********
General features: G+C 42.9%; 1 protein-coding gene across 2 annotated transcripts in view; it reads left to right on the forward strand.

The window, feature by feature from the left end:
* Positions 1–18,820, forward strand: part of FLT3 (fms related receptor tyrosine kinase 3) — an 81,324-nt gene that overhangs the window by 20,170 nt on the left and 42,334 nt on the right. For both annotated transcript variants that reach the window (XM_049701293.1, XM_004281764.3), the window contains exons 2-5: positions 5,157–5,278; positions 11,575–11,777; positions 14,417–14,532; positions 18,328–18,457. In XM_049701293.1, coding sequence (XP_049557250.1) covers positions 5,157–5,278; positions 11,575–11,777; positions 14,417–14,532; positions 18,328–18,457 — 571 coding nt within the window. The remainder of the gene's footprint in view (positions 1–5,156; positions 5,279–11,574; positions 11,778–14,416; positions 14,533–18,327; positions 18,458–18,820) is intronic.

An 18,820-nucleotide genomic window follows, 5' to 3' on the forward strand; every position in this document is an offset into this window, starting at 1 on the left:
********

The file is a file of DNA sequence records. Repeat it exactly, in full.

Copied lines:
General features: G+C 42.9%; 1 protein-coding gene across 2 annotated transcripts in view; it reads left to right on the forward strand.

The window, feature by feature from the left end:
* Positions 1–18,820, forward strand: part of FLT3 (fms related receptor tyrosine kinase 3) — an 81,324-nt gene that overhangs the window by 20,170 nt on the left and 42,334 nt on the right. For both annotated transcript variants that reach the window (XM_049701293.1, XM_004281764.3), the window contains exons 2-5: positions 5,157–5,278; positions 11,575–11,777; positions 14,417–14,532; positions 18,328–18,457. In XM_049701293.1, coding sequence (XP_049557250.1) covers positions 5,157–5,278; positions 11,575–11,777; positions 14,417–14,532; positions 18,328–18,457 — 571 coding nt within the window. The remainder of the gene's footprint in view (positions 1–5,156; positions 5,279–11,574; positions 11,778–14,416; positions 14,533–18,327; positions 18,458–18,820) is intronic.

An 18,820-nucleotide genomic window follows, 5' to 3' on the forward strand; every position in this document is an offset into this window, starting at 1 on the left: